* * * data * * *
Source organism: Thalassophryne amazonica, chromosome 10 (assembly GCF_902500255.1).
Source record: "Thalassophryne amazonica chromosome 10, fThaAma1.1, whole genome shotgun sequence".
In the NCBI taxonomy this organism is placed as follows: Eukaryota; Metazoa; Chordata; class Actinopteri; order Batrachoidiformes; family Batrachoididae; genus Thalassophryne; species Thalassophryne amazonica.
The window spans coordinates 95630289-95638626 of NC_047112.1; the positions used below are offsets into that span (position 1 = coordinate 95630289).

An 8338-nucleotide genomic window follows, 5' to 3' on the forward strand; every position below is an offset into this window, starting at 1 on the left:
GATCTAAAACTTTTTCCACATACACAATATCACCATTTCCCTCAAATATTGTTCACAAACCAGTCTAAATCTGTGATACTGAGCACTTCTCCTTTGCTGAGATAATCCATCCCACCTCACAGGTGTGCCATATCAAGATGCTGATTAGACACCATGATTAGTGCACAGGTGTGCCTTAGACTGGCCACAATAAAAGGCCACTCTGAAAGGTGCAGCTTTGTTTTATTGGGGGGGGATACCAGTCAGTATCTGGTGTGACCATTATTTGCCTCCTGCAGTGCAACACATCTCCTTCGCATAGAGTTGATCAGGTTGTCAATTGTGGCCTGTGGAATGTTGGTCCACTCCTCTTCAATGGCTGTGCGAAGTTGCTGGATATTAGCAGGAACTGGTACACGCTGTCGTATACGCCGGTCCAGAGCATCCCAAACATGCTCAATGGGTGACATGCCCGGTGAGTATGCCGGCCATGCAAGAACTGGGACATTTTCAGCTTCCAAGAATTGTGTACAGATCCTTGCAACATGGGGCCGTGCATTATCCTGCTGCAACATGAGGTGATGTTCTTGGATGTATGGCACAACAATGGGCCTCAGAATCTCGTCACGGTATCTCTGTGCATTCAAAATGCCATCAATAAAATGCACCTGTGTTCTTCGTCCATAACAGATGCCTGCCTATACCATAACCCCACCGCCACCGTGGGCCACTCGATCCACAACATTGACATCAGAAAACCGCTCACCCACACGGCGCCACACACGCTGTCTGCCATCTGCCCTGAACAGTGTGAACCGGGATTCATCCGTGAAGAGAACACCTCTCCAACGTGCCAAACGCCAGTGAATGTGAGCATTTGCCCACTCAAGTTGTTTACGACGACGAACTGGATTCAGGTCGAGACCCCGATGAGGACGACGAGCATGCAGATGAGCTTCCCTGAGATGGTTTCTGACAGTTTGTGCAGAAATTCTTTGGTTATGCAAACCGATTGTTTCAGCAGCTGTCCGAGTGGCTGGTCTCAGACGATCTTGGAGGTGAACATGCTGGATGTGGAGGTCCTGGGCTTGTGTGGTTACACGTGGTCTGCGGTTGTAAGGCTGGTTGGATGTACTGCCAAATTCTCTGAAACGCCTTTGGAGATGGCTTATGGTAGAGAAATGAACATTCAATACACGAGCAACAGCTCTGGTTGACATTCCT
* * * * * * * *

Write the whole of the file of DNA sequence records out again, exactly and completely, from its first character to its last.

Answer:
Source organism: Thalassophryne amazonica, chromosome 10 (assembly GCF_902500255.1).
Source record: "Thalassophryne amazonica chromosome 10, fThaAma1.1, whole genome shotgun sequence".
In the NCBI taxonomy this organism is placed as follows: Eukaryota; Metazoa; Chordata; class Actinopteri; order Batrachoidiformes; family Batrachoididae; genus Thalassophryne; species Thalassophryne amazonica.
The window spans coordinates 95630289-95638626 of NC_047112.1; the positions used below are offsets into that span (position 1 = coordinate 95630289).

An 8338-nucleotide genomic window follows, 5' to 3' on the forward strand; every position below is an offset into this window, starting at 1 on the left:
GATCTAAAACTTTTTCCACATACACAATATCACCATTTCCCTCAAATATTGTTCACAAACCAGTCTAAATCTGTGATACTGAGCACTTCTCCTTTGCTGAGATAATCCATCCCACCTCACAGGTGTGCCATATCAAGATGCTGATTAGACACCATGATTAGTGCACAGGTGTGCCTTAGACTGGCCACAATAAAAGGCCACTCTGAAAGGTGCAGCTTTGTTTTATTGGGGGGGGATACCAGTCAGTATCTGGTGTGACCATTATTTGCCTCCTGCAGTGCAACACATCTCCTTCGCATAGAGTTGATCAGGTTGTCAATTGTGGCCTGTGGAATGTTGGTCCACTCCTCTTCAATGGCTGTGCGAAGTTGCTGGATATTAGCAGGAACTGGTACACGCTGTCGTATACGCCGGTCCAGAGCATCCCAAACATGCTCAATGGGTGACATGCCCGGTGAGTATGCCGGCCATGCAAGAACTGGGACATTTTCAGCTTCCAAGAATTGTGTACAGATCCTTGCAACATGGGGCCGTGCATTATCCTGCTGCAACATGAGGTGATGTTCTTGGATGTATGGCACAACAATGGGCCTCAGAATCTCGTCACGGTATCTCTGTGCATTCAAAATGCCATCAATAAAATGCACCTGTGTTCTTCGTCCATAACAGATGCCTGCCTATACCATAACCCCACCGCCACCGTGGGCCACTCGATCCACAACATTGACATCAGAAAACCGCTCACCCACACGGCGCCACACACGCTGTCTGCCATCTGCCCTGAACAGTGTGAACCGGGATTCATCCGTGAAGAGAACACCTCTCCAACGTGCCAAACGCCAGTGAATGTGAGCATTTGCCCACTCAAGTTGTTTACGACGACGAACTGGATTCAGGTCGAGACCCCGATGAGGACGACGAGCATGCAGATGAGCTTCCCTGAGATGGTTTCTGACAGTTTGTGCAGAAATTCTTTGGTTATGCAAACCGATTGTTTCAGCAGCTGTCCGAGTGGCTGGTCTCAGACGATCTTGGAGGTGAACATGCTGGATGTGGAGGTCCTGGGCTTGTGTGGTTACACGTGGTCTGCGGTTGTAAGGCTGGTTGGATGTACTGCCAAATTCTCTGAAACGCCTTTGGAGATGGCTTATGGTAGAGAAATGAACATTCAATACACGAGCAACAGCTCTGGTTGACATTCCT